When asked why he did it, he said, "why do men climb mountains? Or what motivates them to go into space? It's just a sense of adventure that some men have and some don't." He added, "I've always wanted to fly under a big bridge. I thought it would be the Golden Gate. When I was flying missions to the Far East, I was a co-pilot, and I wanted to fly under the Golden Gate at night. But I couldn't induce the pilot to do it."

That triumphant ascent up from the 'Big Mac', like an eagle returning to its perch high upon a mountain top, would be ingrained in John's memory forever. When asked to describe the 'sheer exhilaration' he said he had experienced after the conquest he offered this, "How can you describe all the feelings a man experiences when he first sees a beautiful woman and falls in love? How can anyone understand what it's like on your first solo flight when first learning to fly without ever having experienced it for themselves; or the relief one feels after penetrating enemy lines, avoiding anti-aircraft-artillery while delivering your payload of bombs, and then making it back to your home base alive time after time? Some feelings are too difficult to describe or to put into words, but I can tell you this, it was exhilarating to say the least!" These thrills, this quest for exhilaration, would be the last Lappo would experience as a pilot in the United States Air Force.

On August 10, 1959 it was preordained that he would be found guilty as charged at a general court-martial. He was accused of violating Article 92 of the Uniform Code of Military Justice, disobeying a lawful order.

Specifically, Air Force regulation 60-16 at that time stated, "Except during take-off and landing, aircraft will not be flown at less than 500 feet above the ground or water."

Lappo, representative of his honesty and trustworthiness, was quick to take full responsibility for his actions, and immediately pleaded guilty to the charges against him. Accordingly, it was not necessary for the prosecution to present witnesses substantiating guilt. John Lappo's character and integrity were above reproach, and this wasn't a court- martial about aerobatics or unsafe flying practices; his skills were superior and, for him, this feat was no more difficult or risky than taking his boots off at night. He was forthright in owning up to his actions - he was and remains a man of his word and believes that a man's word is his bond.

Character witness after character witness took the stand on Lappo's behalf, and to an officer and a gentleman, the comments echoed the same praise over and over again.

When asked whether or not he would go out of his way to recruit Capt. Lappo into his command if he were not, Colonel Finlay F. Ross, Jr., Headquarters 301st Bomb Wing stated, "I most certainly would…Captain Lappo is a man's man…he can serve with me any time, any place."

And when his squadron commander took the stand the defense asked, "Colonel Rees, how long have you known Captain Lappo?" "Approximately 6 years," he responded. Once again, the defense, "As his commander, and as a colleague, as an aircraft commander, will you please describe to this court your observations of Captain Lappo's abilities as a pilot and aircraft commander?" The Colonel obliged, "To make a statement, or to speak of Captain Lappo, is extremely difficult, to the extent that it's hard to find a place to start. His reliability is outstanding, and I've always known it to be so. Throughout this time I have watched wing commanders select him repeatedly for difficult missions, special assignments, classified projects of all types, difficult reconnaissance missions performed out of Iceland…the nature of the mission(s) necessitates that I say no more…(he) received the Distinguished Flying Cross." He continued, "On one occasion, fuel cell repair was going on…one of the airmen passed out…Lappo took matters in his own hands, and, in fact, was directly responsible for saving the boy's life. During this particular operation (out of Greenland) Captain Lappo's wife was expecting a child, and, operating under extremely difficult circumstances, never once (did he ask) to be with his wife (in Ohio) through this period. This is the type approach that he takes to his duties. I don't think that I can say that he puts his duties before his family, in fact, I know I couldn't, but I could say that he never lets his personal problems, his family problems interfere." Colonel Rees made this remark knowing that shortly after they returned from this particular operation, Kay had the child she had been carrying, but unlike the other five, this baby lived to be only two weeks old.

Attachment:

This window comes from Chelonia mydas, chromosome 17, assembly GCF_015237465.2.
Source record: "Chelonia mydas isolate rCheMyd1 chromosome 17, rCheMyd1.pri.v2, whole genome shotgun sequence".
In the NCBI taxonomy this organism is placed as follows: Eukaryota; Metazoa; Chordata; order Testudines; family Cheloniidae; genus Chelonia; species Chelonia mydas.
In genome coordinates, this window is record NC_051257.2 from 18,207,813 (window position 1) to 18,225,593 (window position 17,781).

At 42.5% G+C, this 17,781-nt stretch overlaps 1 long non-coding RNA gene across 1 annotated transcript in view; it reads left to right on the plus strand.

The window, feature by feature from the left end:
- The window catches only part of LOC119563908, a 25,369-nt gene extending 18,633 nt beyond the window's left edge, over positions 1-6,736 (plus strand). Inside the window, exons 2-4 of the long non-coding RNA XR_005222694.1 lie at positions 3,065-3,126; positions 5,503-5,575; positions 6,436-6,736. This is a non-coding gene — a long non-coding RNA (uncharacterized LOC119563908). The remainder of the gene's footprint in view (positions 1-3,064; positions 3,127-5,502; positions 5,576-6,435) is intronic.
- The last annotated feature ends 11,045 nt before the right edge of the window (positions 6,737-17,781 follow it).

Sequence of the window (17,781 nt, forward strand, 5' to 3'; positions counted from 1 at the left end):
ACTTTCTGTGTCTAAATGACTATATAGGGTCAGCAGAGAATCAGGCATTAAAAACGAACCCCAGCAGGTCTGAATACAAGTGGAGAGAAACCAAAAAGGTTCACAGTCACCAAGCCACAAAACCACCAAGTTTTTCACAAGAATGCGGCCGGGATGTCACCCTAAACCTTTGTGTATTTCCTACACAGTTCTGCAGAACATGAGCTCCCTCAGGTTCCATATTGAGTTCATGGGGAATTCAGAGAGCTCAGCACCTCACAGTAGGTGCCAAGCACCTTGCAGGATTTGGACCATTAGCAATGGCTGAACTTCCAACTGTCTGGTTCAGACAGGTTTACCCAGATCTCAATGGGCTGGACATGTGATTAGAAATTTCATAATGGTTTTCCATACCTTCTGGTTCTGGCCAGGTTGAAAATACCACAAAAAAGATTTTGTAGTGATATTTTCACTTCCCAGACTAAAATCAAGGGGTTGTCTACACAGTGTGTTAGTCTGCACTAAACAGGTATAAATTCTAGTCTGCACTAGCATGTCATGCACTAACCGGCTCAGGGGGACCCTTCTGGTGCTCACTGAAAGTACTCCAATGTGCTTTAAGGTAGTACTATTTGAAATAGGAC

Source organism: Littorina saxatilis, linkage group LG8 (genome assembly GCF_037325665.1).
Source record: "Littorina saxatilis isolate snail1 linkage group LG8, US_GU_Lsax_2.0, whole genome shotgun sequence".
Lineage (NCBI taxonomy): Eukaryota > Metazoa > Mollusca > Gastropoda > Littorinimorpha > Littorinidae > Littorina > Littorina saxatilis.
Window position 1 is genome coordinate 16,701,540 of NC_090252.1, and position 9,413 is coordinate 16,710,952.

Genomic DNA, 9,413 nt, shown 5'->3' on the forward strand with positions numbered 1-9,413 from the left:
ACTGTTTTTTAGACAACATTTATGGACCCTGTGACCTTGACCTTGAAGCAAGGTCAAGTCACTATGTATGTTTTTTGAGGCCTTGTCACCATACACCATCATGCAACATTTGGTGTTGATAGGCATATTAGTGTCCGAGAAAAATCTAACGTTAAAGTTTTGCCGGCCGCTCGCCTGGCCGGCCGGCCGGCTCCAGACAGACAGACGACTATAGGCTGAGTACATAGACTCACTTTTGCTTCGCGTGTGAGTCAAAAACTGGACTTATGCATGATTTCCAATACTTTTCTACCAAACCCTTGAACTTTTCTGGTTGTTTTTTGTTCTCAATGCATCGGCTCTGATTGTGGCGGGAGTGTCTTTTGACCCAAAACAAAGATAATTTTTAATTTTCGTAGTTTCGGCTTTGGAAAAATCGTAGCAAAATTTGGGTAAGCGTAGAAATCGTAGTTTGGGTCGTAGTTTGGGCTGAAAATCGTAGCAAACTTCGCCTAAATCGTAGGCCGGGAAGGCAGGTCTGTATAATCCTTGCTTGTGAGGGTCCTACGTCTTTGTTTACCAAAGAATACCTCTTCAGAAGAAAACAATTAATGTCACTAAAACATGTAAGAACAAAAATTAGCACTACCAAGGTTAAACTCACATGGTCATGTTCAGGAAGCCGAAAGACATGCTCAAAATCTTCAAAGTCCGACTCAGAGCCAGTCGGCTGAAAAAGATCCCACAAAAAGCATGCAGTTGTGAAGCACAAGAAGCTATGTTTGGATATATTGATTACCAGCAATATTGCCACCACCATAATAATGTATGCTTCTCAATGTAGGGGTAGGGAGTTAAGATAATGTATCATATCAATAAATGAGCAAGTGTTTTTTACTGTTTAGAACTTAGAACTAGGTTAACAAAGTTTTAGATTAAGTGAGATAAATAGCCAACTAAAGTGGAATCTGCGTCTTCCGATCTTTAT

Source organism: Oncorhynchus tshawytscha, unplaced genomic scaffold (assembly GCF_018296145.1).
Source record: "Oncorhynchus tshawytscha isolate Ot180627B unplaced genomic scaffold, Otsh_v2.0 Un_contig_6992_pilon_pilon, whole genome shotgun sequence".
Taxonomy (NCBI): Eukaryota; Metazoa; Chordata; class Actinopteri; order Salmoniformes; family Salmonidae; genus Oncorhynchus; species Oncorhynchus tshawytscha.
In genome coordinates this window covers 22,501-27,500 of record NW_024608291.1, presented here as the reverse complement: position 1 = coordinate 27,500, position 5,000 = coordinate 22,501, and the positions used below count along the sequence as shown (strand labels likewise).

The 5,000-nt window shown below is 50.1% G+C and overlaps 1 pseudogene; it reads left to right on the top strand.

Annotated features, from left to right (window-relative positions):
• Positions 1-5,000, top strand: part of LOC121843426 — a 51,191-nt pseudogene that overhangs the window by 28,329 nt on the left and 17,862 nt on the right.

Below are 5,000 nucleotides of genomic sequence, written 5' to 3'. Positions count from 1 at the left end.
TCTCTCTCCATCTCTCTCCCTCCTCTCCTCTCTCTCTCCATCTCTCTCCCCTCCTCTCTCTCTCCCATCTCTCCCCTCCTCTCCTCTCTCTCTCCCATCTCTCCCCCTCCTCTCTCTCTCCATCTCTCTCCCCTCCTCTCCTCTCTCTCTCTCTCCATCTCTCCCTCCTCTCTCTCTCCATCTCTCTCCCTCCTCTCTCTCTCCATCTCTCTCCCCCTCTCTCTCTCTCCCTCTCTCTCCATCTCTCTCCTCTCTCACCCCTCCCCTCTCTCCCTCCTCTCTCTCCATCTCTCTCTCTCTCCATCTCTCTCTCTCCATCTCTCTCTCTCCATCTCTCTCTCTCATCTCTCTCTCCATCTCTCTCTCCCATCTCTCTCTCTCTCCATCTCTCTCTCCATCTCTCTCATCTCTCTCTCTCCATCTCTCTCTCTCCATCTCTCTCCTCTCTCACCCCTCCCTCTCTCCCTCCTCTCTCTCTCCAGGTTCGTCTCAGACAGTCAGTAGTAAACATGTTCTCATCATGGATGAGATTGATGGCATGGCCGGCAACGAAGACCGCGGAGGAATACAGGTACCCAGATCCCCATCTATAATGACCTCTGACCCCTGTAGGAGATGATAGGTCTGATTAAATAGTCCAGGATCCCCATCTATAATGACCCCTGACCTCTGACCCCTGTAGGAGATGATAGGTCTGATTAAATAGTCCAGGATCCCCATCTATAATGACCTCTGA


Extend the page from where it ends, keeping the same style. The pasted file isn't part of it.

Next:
Colonel Rees' testimony continued on for sometime, but in the final analysis it boiled down to these few comments of admiration, the sort of comments only a true leader of men can make about one of his own. He said, "Go back to the front gate, and it says 'Peace Is Our Profession,' and this requires a strong force. We're all familiar with that mission. General Powers has been nailed down as to what is an adequate deterrent for us. He says no one knows. Sure, this is true. If some day SAC's mission would be boiled down to one aircraft and one crew and one weapon, I think that Lappo would qualify without a doubt to be the aircraft commander…"

Major John W. Burkhart, 352nd Bomb Squadron, preferred the charges against Lappo in his capacity as the squadron's temporary commander in the absence of Colonel Rees. However, when asked to comment on Lappo's ability as an aircraft commander Burkhart said, "…I have been with him for 5 ½ years…I've never flown with a stronger pilot." During cross-examination when asked if he felt this was a serious violation, he responded, "I believe it's a serious violation. But in regards to the general court recommendation, I disagreed with it. But I was informed to sign these charge sheets as a matter of formality." The prosecutor probed further, wondering aloud, "Why did you prefer charges if you disagreed with this court?" Surely considering a response reflective of the majority of his peers throughout the Strategic Air Command, and wanting to express the feelings of not only the personnel in his squadron, but those of aircrews and aircraft commanders stationed worldwide, Burkhart responded, "I agreed on punishment of a lesser extent," This incident does not effect my evaluation of Captain Lappo "whatsoever."